National Autism Awareness Month

Five Facts about Autism (Plus Links to Stories and Articles You’ll Want to Read)


April is National Autism Awareness Month and chances are, you know of someone diagnosed with Autism Spectrum Disorder (ASD). Did you know ASD is the fastest growing development disability, rising 10-17% every year? About every 1 in 68 children are on the autism spectrum (about 1 in 42 boys and 1 in 189 girls).

Unfortunately, there is no single medical test to detect autism since symptoms are vastly different between individuals. There are, however, characteristics that are particularly common, including sensory processing challenges, speech/language delays and impairments, weak social cognition, and self-esteem issues.

Since 2007 a simple questionnaire that asks parents about their children’s motor skills, playtime behavior, and responses to social cues, called the Modified Checklist of Autism in Toddlers (M-CHAT), has been used to screen children for autism between 18 and 24 months of age. According to researchers, the most promising tools that are being explored for diagnosing autism in the future include eye tracking, blood tests, brain imaging, and online tests.

Since autism is so complex and differs between every child, there are certain things that every parent should know about the disability:

  • Autism is a genetic disorder, not the result of improper parenting.
  • For a child with autism, behavior is a form of communication and occurs for a reason.
  • Communication comes in many forms, so be alert for body language, withdrawal, agitation, or other signs that tell you something is wrong.
  • Social interactions may be difficult for the child.
  • Sensory overload is real. An ordinary environment to you may be overwhelming for someone with ASD.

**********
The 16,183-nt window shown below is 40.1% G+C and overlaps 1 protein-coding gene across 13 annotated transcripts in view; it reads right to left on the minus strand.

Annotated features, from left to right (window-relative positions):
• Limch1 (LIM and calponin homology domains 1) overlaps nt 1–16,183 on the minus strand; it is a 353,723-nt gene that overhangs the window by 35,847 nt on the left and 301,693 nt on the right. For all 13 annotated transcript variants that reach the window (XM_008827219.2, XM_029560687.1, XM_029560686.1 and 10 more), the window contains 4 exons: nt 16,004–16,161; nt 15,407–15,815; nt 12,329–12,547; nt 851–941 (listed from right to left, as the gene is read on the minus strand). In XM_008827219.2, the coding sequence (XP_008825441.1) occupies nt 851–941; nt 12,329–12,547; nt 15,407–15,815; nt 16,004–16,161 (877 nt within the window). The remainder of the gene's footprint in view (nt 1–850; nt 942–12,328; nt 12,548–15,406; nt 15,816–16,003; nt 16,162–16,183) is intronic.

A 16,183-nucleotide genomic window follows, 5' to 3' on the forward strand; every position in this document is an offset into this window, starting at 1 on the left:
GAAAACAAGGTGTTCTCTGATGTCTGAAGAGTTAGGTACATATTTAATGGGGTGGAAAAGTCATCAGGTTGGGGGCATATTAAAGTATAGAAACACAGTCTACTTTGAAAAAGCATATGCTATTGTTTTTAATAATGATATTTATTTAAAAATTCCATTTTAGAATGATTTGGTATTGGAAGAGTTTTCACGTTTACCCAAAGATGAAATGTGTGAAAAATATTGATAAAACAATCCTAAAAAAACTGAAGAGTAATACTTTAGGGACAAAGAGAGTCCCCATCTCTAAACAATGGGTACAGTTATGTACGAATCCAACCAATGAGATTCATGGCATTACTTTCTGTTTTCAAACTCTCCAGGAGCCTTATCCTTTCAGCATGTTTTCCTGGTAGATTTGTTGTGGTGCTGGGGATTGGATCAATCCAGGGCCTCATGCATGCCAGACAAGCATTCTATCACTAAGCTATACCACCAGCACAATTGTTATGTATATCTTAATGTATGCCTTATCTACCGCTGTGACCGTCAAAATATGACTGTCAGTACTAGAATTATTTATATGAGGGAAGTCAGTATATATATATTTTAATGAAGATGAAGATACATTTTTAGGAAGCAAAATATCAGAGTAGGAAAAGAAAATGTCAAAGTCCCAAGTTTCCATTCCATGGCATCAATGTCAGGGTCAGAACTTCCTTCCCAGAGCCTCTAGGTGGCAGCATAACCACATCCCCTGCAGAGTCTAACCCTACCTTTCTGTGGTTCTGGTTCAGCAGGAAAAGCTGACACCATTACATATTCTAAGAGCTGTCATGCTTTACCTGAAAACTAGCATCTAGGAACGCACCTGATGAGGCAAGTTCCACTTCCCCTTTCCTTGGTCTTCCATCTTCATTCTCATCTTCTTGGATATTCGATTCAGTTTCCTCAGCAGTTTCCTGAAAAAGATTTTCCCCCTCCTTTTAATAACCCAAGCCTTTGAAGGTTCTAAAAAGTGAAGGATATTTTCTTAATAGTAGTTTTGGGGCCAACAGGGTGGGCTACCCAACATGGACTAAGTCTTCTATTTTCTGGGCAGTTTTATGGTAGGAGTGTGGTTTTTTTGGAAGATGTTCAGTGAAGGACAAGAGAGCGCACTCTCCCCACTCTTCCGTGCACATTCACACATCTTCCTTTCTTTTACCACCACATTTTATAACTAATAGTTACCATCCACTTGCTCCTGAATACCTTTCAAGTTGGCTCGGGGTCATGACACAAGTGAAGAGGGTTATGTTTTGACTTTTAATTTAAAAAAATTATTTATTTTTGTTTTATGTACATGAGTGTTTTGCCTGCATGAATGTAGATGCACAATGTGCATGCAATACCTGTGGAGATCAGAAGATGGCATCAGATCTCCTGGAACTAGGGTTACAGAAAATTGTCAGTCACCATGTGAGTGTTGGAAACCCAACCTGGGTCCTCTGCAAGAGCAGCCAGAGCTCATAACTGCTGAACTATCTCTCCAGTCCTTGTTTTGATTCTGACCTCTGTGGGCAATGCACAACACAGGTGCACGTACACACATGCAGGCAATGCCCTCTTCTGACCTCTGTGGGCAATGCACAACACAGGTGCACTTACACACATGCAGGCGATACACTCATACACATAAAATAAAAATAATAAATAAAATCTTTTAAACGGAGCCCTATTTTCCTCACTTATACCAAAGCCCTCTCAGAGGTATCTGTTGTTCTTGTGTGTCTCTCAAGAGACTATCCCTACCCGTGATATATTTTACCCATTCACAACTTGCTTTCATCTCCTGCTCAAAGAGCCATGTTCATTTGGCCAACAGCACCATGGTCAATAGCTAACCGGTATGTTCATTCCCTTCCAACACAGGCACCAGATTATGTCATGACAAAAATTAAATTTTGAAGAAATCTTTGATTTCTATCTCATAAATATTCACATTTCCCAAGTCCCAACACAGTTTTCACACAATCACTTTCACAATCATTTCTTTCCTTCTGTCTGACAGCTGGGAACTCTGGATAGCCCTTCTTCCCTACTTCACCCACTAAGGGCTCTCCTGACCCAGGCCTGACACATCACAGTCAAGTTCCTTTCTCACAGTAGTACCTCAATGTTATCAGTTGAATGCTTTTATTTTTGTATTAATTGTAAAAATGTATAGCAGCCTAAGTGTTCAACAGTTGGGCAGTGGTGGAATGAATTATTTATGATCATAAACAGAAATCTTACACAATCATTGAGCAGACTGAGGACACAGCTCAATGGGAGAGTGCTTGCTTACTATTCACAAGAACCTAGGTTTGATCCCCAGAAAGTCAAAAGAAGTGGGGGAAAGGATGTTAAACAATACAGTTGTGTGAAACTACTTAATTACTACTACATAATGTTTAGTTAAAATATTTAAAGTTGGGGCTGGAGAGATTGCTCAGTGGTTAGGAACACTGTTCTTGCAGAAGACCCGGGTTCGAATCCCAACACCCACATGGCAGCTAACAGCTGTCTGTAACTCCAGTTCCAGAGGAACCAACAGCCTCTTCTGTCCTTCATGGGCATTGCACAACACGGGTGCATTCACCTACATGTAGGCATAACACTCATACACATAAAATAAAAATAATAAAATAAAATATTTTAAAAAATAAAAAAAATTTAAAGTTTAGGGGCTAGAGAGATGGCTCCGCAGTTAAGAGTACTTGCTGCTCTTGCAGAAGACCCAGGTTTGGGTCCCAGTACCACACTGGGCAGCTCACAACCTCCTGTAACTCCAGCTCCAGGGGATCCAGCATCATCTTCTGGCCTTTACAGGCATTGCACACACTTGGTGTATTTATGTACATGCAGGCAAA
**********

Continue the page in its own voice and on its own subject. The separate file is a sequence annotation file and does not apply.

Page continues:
To get a deeper understanding of real-life struggles of those with autism, as well as the challenges their loved ones face, check out this list of journalism pieces. Articles include the story of a father who discovered a surprising way to connect with his autistic son, the story of the first person diagnosed with autism, a look at dating and autism, and the riveting story of a massive state-wide search for a nonverbal eight-year-old autistic boy lost in an 80-acre state park.

The best thing you can do to help individuals or families impacted by ASD is to become educated, and Autism Awareness month offers many opportunities to learn more about ASD. And for help in improving the learning, reading, memory and attention skills of someone you love with autism, follow the link to find a LearningRx Center near you

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Award-Winning Science Journalist: Families Say Traditional Tutoring Didn’t Help, but LearningRx Made a “Major Difference”



Dan Hurley is the award-winning science journalist who, last year, wrote The New York Times article “The Brain Trainers” in which LearningRx was featured. His latest book, Smarter, has just been released. In the book, Hurley takes a look at the science and the methods associated with what he calls the “new field of intelligence research.” In the process, he devotes six pages to describing his visit to a LearningRx center and his conversations with various parents and students.

His observations are fascinating. After a couple paragraphs in which he points out the need for more published research (he also seems to find it odd that LearningRx is organized as a franchise, “like MacDonald’s”), Hurley dives into talking about two of LearningRx’s most important distinctives: the one-on-one training model, and the dramatic results experienced by LearningRx clients.

Hurley seems impressed with the one-on-one approach that LearningRx takes to brain training, observing that it offers definite advantages over digital products when it comes to motivating students and helping them persevere

But where this journalist really begins to shine is in telling the stories of the LearningRx parents and students he interviewed. He quotes parents saying they tried everything else under the sun, but nothing worked until LearningRx. He describes real-life gains, including making honor roll, better performance in marching band, increased confidence, and getting off ADHD medication. He tells the story of one teenager who, since LearningRx, got a job promotion and even landed his first girlfriend. He quotes another teen who says her grades shot up, her memory is better, and even tough classes are easier. He quotes a dad who says the cost of the program was a financial strain, but that it’s made a change in his son and that if it gives him a leg up in life, “you can’t put a price on that.”